Covert advertising is when a product or brand is embedded in entertainment and media. For example, in a film, the main character can use an item or other of a definite brand, as in the movie Minority Report, where Tom Cruise’s character John Anderton owns a phone with the Nokia logo clearly written in the top corner, or his watch engraved with the Bulgari logo. Another example of advertising in film is in I, Robot, where main character played by Will Smith mentions his Converse shoes several times, calling them “classics”, because the film is set far in the future. I, Robot and Spaceballs also showcase futuristic cars with the Audi and Mercedes-Benz logos clearly displayed on the front of the vehicles. Cadillac chose to advertise in the movie The Matrix Reloaded, which as a result contained many scenes in which Cadillac cars were used. Similarly, product placement for Omega Watches, Ford, VAIO, BMW and Aston Martin cars are featured in recent James Bond films, most notably Casino Royale. In “Fantastic Four: Rise of the Silver Surfer”, the main transport vehicle shows a large Dodge logo on the front. Blade Runner includes some of the most obvious product placement; the whole film stops to show a Coca-Cola billboard.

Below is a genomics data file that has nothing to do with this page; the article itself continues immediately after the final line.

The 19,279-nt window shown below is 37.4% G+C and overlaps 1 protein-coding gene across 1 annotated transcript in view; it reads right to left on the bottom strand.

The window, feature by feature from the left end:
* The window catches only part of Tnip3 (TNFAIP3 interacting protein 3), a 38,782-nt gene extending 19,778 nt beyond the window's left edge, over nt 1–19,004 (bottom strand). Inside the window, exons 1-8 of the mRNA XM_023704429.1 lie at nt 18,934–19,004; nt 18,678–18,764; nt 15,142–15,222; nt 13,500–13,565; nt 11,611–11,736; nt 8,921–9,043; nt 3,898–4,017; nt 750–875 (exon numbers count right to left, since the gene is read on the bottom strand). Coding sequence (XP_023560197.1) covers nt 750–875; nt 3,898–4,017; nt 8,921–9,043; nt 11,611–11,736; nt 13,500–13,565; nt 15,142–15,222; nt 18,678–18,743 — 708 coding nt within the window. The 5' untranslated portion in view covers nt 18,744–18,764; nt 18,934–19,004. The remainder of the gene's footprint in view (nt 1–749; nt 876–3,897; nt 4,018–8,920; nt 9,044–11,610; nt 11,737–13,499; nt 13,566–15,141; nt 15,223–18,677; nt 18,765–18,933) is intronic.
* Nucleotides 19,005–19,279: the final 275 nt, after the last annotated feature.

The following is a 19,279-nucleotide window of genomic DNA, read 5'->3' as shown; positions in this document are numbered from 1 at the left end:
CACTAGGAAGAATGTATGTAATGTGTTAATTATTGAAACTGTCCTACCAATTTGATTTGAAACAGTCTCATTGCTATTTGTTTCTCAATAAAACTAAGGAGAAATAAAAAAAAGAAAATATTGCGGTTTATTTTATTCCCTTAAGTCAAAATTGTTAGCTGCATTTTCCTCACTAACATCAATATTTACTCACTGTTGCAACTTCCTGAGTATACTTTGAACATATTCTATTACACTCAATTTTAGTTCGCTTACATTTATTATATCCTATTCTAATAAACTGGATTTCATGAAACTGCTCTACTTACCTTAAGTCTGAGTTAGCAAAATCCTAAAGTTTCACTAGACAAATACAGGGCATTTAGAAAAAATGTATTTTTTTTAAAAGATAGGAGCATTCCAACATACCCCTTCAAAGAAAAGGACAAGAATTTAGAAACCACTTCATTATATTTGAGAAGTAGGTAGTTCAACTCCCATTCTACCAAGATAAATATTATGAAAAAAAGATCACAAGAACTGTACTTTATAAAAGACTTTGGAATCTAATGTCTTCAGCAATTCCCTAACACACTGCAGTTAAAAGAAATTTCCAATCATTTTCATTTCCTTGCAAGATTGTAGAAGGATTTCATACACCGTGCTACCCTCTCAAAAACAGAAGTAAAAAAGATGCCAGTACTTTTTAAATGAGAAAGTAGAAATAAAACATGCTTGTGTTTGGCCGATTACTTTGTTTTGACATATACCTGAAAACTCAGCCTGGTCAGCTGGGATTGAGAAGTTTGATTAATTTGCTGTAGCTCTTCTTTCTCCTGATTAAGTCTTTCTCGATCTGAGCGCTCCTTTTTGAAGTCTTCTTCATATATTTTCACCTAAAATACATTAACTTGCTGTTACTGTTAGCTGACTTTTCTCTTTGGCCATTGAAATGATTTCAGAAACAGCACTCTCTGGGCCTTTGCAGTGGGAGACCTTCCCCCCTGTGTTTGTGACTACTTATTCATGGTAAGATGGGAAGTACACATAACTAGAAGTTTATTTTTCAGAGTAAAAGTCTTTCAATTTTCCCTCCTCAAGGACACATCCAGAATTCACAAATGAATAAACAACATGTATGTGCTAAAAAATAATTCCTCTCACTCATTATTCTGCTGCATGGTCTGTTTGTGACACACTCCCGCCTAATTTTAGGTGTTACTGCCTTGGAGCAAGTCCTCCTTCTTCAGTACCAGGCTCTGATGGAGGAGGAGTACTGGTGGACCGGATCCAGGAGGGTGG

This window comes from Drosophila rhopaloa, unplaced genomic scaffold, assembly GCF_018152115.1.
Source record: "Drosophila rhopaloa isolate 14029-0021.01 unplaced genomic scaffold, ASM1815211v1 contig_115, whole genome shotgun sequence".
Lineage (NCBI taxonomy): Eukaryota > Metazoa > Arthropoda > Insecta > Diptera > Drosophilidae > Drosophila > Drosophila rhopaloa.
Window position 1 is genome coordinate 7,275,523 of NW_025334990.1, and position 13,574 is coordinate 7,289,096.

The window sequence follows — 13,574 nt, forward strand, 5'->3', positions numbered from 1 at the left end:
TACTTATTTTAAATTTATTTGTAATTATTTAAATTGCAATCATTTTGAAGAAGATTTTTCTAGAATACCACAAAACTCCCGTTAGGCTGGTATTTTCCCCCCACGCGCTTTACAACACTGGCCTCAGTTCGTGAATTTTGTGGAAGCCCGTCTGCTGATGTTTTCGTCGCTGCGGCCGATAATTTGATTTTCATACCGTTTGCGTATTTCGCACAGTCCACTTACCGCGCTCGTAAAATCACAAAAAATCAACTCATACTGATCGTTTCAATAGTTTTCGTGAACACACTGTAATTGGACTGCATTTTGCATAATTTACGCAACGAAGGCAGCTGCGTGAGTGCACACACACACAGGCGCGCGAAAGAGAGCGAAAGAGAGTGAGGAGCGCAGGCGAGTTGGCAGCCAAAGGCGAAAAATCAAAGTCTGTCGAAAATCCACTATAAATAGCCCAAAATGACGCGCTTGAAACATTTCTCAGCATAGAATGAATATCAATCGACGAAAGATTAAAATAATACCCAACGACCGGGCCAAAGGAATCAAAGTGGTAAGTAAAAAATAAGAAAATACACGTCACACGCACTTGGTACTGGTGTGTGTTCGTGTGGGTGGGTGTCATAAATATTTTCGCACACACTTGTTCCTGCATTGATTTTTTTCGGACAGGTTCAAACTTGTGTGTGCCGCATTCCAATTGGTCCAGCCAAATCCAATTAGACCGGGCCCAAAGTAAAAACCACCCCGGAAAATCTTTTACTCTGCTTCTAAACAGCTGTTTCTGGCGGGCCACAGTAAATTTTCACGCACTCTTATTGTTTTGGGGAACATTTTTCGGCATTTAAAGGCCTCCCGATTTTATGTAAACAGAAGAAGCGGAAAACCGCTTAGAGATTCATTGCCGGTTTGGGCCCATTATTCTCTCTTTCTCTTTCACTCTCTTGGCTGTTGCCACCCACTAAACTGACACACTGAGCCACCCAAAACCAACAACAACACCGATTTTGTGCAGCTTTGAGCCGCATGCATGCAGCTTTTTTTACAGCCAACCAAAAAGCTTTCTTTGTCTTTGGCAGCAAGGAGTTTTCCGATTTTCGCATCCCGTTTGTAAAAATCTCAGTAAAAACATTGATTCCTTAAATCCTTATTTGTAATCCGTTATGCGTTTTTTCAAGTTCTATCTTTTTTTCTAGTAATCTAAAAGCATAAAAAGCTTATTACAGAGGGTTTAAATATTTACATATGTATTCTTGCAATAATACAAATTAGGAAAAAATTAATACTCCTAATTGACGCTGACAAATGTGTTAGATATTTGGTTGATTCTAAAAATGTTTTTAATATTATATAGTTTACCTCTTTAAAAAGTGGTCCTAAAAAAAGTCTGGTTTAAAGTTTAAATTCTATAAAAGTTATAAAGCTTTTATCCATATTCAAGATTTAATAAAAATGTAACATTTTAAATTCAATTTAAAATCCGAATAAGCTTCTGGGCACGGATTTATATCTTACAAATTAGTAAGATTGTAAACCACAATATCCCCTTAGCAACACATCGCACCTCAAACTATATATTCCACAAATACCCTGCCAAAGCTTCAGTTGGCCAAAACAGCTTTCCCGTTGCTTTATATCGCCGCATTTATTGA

Print advertising describes advertising in a printed medium such as a newspaper, magazine, or trade journal. This encompasses everything from media with a very broad readership base, such as a major national newspaper or magazine, to more narrowly targeted media such as local newspapers and trade journals on very specialized topics. One form of print advertising is classified advertising, which allows private individuals or companies to purchase a small, narrowly targeted ad paid by the word or line. Another form of print advertising is the display ad, which is generally a larger ad with design elements that typically run in an article section of a newspaper.